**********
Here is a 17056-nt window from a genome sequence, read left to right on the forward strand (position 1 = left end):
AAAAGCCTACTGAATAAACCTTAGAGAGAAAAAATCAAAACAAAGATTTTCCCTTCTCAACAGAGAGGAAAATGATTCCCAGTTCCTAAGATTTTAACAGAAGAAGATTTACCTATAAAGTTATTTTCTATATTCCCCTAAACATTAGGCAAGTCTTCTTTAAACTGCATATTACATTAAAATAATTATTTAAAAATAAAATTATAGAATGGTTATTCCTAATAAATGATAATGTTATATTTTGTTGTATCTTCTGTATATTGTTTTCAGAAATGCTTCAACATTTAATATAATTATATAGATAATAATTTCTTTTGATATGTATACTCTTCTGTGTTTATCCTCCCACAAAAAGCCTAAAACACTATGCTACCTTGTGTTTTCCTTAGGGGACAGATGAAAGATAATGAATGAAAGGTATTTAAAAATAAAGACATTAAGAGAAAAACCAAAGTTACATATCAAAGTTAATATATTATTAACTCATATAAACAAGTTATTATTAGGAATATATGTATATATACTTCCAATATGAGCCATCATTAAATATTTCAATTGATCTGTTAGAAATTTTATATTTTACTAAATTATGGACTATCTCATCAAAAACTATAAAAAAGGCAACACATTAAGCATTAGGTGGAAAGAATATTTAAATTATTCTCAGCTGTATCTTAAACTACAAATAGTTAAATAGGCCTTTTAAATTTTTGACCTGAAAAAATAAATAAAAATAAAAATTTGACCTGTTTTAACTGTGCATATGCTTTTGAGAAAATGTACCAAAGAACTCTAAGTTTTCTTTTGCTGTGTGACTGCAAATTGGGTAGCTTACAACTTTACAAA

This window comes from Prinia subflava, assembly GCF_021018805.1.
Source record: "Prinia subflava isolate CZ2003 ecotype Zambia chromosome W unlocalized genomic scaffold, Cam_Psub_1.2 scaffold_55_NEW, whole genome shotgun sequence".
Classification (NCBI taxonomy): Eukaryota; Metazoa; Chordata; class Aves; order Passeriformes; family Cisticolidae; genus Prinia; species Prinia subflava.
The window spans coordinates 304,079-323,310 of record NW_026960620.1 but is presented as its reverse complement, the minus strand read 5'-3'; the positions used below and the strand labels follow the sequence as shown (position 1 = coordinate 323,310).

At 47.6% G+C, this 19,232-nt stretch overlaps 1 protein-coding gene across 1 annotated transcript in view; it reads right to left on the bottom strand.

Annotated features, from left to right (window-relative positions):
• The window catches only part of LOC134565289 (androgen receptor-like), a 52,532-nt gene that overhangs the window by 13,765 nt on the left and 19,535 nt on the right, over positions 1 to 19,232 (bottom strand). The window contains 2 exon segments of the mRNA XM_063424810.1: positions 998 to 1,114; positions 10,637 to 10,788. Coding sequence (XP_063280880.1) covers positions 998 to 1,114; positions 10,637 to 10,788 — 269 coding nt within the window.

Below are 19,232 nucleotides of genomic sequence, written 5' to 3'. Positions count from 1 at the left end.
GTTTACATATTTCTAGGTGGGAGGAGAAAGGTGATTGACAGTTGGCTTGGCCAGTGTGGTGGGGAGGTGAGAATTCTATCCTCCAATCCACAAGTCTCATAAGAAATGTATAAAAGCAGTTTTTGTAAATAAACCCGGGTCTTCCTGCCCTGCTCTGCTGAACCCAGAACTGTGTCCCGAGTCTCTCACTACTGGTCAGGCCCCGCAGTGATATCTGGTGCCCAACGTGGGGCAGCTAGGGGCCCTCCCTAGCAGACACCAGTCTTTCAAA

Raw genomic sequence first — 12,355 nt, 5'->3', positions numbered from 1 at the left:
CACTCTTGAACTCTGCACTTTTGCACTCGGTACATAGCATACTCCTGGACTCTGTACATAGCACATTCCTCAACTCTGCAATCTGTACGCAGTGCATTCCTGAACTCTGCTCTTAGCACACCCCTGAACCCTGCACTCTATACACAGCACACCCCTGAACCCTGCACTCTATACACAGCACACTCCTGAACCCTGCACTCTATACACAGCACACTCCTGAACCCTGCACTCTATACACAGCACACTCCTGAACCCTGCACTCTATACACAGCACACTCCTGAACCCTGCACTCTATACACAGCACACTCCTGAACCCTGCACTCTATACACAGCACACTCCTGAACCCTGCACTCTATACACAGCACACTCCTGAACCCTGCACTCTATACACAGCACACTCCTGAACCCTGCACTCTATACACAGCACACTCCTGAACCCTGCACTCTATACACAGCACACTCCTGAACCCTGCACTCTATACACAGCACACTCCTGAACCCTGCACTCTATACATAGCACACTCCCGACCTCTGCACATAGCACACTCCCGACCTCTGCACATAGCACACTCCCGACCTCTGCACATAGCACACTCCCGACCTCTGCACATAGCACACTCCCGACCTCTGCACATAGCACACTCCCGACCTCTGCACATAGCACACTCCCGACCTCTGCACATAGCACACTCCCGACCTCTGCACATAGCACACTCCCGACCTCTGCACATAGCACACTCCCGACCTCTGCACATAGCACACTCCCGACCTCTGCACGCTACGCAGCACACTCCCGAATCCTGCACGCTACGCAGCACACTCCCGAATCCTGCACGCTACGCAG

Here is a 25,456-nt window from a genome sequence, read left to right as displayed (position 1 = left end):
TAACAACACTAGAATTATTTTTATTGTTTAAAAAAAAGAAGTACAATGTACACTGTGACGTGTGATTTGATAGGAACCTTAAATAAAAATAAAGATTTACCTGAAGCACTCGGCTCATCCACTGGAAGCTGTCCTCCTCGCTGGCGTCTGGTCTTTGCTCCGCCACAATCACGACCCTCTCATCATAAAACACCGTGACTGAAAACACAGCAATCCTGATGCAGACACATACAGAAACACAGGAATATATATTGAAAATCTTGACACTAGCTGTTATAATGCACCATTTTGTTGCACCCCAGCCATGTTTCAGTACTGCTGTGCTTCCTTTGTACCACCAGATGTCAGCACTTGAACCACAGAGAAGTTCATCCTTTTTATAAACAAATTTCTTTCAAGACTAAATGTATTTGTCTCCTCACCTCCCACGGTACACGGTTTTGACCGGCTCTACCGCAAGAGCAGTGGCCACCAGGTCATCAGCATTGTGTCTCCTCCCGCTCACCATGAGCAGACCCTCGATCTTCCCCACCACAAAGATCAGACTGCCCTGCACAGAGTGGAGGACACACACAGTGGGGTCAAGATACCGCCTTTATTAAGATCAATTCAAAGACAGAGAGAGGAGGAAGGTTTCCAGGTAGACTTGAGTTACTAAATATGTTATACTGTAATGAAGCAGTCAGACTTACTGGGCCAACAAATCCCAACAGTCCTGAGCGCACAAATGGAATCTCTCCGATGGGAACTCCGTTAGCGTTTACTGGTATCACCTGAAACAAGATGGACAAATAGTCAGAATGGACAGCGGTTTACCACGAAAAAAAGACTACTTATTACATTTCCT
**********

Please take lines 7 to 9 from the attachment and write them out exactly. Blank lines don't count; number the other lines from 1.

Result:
At 47.6% G+C, this 19,232-nt stretch overlaps 1 protein-coding gene across 1 annotated transcript in view; it reads right to left on the bottom strand.

Annotated features, from left to right (window-relative positions):
• The window catches only part of LOC134565289 (androgen receptor-like), a 52,532-nt gene that overhangs the window by 13,765 nt on the left and 19,535 nt on the right, over positions 1 to 19,232 (bottom strand). The window contains 2 exon segments of the mRNA XM_063424810.1: positions 998 to 1,114; positions 10,637 to 10,788. Coding sequence (XP_063280880.1) covers positions 998 to 1,114; positions 10,637 to 10,788 — 269 coding nt within the window.